Frequency Analysis for South Florida (April – June)

This post compares the top 30 most frequent words and the top 20 hashtags in our Twitter English and Spanish corpora of South Florida from April 25th to June 25th, 2020. We divided it into 2 four-week periods to analyze broad trends and themes in the discourse.

For our corpus criteria as well as for the keywords used to harvest our corpus, please refer to our blog post “A Twitter Dataset for Digital Narratives“. As for our corpus, check our GitHub repo for the ID datasets to recover tweets collections.

The project uses Coveet, a frequency analysis tool in Python developed by Jerry Bonnell, a PhD student in Computer Science at the University of Miami, that retrieves basic statistics (most frequent words, bigrams, trigrams, top users, hashtags, etc.). Coveet allows 1) customized stopword removal, 2) top words retrieval by date, location, and language, 3) mining unique top words by location and date, 4) collocation analysis, and 5) visualization.

We have prepared a version of this post with a Jupyter notebook in our GitHub repo that is available to be run via Binder.

As far as the number of tweets concerns, these are the totals in the South Florida area by month. As we can see, tweets in English are much frequent than in Spanish:

25/April – 25/May25/May – 25/June
Tweets in Florida in Spanish:6,6954,957
Tweets in Florida in English:23,54818,867

Top 30 words in South Florida from April 25th to May 25th: English vs Spanish

We will start this post by querying the tweets for the first four weeks from April 25 to May 25 in South Florida in both English and Spanish. We have prepared the dataset for interpretation, by removing stop words, which refers to the most common words in the language that appear so frequently that bear little significance. Removing stop words makes it easier to focus on the substantive discussions and themes in the corpus. There is not a standard list of stop words in each language. A few examples of stop words include “I,” “is,” “and,” etc. We have established our own list of stop words in our GitHub repo, for English and Spanish.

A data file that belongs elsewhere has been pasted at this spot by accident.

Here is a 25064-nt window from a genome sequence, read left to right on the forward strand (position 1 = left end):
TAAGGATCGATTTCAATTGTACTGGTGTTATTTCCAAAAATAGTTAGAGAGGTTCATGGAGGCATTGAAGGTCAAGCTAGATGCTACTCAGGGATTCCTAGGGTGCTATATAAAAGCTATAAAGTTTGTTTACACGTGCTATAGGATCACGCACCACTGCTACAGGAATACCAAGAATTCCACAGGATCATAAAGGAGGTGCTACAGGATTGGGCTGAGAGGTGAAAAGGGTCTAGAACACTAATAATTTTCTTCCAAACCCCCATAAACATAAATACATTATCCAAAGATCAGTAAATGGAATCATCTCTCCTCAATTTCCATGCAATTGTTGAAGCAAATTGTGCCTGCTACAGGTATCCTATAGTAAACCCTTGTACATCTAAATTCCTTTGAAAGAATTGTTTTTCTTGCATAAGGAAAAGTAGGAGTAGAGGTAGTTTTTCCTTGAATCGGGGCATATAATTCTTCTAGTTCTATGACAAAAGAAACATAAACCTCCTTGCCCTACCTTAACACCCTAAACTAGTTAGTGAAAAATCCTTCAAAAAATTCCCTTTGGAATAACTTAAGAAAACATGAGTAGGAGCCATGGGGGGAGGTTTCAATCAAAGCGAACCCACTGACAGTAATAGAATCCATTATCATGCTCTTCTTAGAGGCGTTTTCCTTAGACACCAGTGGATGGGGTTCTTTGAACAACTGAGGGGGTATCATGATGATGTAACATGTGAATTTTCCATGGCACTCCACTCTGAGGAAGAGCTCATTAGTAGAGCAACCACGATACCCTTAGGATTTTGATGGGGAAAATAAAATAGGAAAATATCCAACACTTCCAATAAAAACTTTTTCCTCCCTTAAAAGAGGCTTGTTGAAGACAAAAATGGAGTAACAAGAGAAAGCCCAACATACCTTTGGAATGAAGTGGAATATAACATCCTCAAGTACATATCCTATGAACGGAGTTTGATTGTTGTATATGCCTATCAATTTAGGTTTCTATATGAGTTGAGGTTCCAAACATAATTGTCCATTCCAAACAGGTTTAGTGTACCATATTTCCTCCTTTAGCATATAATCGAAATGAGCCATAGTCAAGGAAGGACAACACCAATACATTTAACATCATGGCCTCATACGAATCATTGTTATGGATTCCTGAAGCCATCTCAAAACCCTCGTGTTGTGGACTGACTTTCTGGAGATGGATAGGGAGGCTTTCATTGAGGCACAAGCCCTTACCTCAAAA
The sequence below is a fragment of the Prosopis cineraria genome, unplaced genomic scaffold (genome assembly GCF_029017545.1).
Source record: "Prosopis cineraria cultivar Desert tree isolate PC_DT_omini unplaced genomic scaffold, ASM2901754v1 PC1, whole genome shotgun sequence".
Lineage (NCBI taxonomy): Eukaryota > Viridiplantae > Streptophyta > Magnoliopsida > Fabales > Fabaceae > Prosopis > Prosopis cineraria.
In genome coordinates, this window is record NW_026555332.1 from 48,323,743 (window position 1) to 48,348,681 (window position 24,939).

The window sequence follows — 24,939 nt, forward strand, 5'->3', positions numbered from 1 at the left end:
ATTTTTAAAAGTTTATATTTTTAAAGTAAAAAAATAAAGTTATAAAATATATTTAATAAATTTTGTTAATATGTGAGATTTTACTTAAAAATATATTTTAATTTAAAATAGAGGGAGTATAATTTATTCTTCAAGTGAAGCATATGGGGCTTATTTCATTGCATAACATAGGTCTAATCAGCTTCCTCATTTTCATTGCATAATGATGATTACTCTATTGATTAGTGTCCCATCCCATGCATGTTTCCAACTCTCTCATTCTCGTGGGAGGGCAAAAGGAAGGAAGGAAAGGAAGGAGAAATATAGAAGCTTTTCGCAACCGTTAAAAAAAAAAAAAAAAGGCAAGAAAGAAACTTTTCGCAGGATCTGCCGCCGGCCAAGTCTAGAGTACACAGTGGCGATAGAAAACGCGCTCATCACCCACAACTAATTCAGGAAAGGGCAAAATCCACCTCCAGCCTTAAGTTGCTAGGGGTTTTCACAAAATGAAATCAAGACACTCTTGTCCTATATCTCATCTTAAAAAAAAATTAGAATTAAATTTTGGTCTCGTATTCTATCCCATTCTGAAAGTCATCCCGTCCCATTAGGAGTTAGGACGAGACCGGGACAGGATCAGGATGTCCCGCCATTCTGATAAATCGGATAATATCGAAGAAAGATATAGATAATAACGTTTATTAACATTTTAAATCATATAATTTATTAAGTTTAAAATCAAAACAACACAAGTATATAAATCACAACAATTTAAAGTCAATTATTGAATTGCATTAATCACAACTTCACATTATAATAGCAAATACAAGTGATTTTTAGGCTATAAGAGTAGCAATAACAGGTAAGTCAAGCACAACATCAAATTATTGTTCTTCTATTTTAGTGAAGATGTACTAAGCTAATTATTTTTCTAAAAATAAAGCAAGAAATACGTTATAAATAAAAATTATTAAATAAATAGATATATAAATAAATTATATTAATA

The process used for all periods is as follows: After the query is done [3], our script, with the help of the pandas package, processes all commands in a csv file, which can be read via Excel and is downloadable and portable [4]. We then run a function consisting of tidying the csv data by removing the stopwords [5]. Afterward, we organize the resulting data by showing data, text, and hashtag, and to separate strings of texts into individual words (consequently a normal string such as “have a great days” is converted into “have” “a” “great” “day” [6] . We finally create the top ngrams and visualizations for each section [7].

Produced with written by Jerry Bonnell.

Top 20 hashtags South Florida from April 25th to May 25th: English vs Spanish

We have run the same process from April 25th to May 25th but recovering the 20 most used hashtags by language in South Florida.

Bar chart of 20 most frequent hashtags produced by written by Jerry Bonnell.

English and Spanish discourses in South Florida both discuss daily new cases, infected patients, deaths, testing during this global crisis.

Comparing and contrasting the top words and hashtags points us to some interesting areas for further investigation.

  1. The Spanish discourse seems more global. “eeuu,” “Cuba,” “Venezuela,” and “pais” suggest that the Spanish corpus discussed the pandemic on a national and international scale. “Miami,” a local term, on the other hand, is unique to the English corpus, whose top words don’t include any country names. Here are a few important questions to investigate: